So what about lossy formats like JPG? Well again let's say you wanted three cartridges this time two black and one off-black, for lossless you'd order two blacks and an off-black, but for lossy you'd order three black cartridges. Lossy loses information. What you start with is not what you'll end with. It works by comparing colours with its neighbours, if it appears close enough to be mistaken for another more predominant colour it'll be set to that. The levels at which it decides is adjusted using the compression settings. Less compression, less changes; more compression, more changes. This is why you can get 'artifacts' the compressor decides that an entire block can be safely set to the same colour so you get some odd effects

So that's raster, the other format is vector images. Unlike rasters vector images don't store pixel by pixel information, they store equations. Draw a line between two points and a raster image would have to store every point along that line separately, a vector image would store the start point, the end point and how the line is drawn. This results in two things; firstly vector images are useless for photographs, too much change; secondly you can enlarge a vector image without any loss of detail, no blurry bits.

So rasters are best used for photographs and other highly changeable images, vectors for line art such as comics or logos.

As most of the file formats are designed for viewing on a screen, they tend to store information in RGB format, this of course needs to be translated into CMYK for the printer. If you start dealing with images at the raw end of things you'll get to the point where you create and store them in CMYK format, for high-end printing this results in total control over the output colours.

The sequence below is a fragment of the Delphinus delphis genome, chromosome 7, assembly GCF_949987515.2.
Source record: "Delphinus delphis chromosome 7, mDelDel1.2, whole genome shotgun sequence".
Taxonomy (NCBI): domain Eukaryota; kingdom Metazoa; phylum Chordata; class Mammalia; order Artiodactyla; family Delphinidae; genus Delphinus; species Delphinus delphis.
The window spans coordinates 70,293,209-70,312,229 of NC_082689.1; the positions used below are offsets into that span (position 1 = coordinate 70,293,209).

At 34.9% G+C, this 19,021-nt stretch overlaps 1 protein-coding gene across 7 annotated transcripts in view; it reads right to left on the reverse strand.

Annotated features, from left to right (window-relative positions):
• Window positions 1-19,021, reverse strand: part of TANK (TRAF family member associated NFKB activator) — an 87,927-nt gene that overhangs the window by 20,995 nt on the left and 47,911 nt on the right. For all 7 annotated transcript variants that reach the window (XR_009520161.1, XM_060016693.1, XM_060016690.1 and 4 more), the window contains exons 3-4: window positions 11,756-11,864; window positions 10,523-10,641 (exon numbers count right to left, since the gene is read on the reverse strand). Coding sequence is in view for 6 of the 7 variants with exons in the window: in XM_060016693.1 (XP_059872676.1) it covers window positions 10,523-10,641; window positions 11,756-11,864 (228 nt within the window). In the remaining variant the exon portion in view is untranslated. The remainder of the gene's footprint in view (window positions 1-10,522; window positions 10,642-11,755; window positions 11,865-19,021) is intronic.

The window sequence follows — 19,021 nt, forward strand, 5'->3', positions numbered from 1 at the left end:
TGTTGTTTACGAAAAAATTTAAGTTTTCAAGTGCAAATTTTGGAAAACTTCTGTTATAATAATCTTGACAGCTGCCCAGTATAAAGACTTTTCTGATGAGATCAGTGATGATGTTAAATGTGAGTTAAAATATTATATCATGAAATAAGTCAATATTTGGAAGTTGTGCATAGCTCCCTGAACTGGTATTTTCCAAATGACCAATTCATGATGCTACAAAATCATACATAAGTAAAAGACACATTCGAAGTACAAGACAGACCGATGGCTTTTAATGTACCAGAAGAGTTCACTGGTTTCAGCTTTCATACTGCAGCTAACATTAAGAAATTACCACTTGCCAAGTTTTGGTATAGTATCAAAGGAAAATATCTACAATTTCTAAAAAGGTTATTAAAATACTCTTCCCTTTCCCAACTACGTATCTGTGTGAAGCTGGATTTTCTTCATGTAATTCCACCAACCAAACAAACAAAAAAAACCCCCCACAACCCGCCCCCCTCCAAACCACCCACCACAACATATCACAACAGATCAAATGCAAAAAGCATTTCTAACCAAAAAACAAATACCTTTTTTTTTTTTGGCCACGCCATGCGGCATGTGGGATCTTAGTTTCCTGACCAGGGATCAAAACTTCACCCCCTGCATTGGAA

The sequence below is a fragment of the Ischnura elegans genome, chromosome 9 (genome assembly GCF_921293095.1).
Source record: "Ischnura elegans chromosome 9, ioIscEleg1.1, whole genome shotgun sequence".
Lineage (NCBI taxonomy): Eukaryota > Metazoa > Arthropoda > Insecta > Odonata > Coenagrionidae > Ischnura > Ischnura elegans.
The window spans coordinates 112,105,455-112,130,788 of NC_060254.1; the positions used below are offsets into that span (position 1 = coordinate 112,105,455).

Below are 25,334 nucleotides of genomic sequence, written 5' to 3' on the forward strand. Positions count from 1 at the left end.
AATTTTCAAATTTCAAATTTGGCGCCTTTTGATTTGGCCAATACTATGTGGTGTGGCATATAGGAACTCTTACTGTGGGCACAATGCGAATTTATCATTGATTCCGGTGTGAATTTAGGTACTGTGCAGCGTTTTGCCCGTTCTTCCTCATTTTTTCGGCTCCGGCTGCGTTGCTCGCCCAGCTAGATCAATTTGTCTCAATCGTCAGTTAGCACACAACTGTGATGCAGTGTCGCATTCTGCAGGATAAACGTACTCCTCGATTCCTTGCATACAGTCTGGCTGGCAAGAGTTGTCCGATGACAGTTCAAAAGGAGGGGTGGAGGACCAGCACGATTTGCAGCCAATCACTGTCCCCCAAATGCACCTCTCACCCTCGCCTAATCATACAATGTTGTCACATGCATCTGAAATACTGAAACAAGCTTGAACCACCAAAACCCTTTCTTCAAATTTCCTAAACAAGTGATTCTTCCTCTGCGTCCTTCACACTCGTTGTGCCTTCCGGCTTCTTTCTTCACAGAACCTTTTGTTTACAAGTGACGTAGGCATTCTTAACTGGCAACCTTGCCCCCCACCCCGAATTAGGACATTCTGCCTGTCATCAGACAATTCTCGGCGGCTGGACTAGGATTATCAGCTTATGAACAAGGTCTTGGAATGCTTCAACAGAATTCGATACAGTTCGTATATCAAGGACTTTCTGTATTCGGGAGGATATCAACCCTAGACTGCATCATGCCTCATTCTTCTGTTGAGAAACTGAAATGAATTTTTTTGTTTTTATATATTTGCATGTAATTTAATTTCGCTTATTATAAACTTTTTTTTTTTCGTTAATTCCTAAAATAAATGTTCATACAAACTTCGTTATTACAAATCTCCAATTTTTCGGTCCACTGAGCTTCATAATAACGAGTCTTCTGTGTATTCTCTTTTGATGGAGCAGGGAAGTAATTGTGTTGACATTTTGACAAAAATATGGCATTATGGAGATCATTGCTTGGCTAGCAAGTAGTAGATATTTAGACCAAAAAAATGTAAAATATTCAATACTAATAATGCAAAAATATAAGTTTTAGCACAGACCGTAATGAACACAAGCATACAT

Size matters

This is the biggie (no pun intended). Why does that photo filling up your screen want to print out at the size of a postage stamp? There are three 'sizes' associated with photos - screen size, print size, storage size. Screen size is fairly obvious, my photos are 3072 x 2304 pixels; on a screen with a resolution of 1024x768 my photo will appear three times larger then I can see in one go.

Storage size we've already dealt with to a large extent - it's the amount of space your photo is actually taking up on your hard-drive. Wondering why your apparently tiny photo is taking so long to email? This is the property that you're concerned with.

Print size is an awkward one, you need one extra bit of information - dpi. Despite metrication we still use inches for this. What does it mean? Well instead of 'dots per inch' think of it as 'pixels per inch'. So for my photos at 72dpi the native print size is (3072/72)x(2304/72) inches or about 42"x32".

Occasionally when you go to a professional printer they'll ask for something at least 300dpi, most people will open their 72dpi photos fiddle with the settings and re-save it at 300dpi. Let's deal with that. Firstly you're not adding any extra information to the image, where's do you think it's going to come from? All that happens is you're shrinking the native print size from (in my case) 42"x32" to 10"x7" if you print both images out on an A4 sheet of paper they'll appear exactly the same. Want to know what the equivalent dpi you'll be printing at for a given size? Simply divide the pixel size by the print size in inches. A result of below 300dpi will start to look a bit blocky close-up.

Okay that's it, I might come back and amend some bits and bobs, but if you read this you'll end up knowing more about images then the majority of people out there.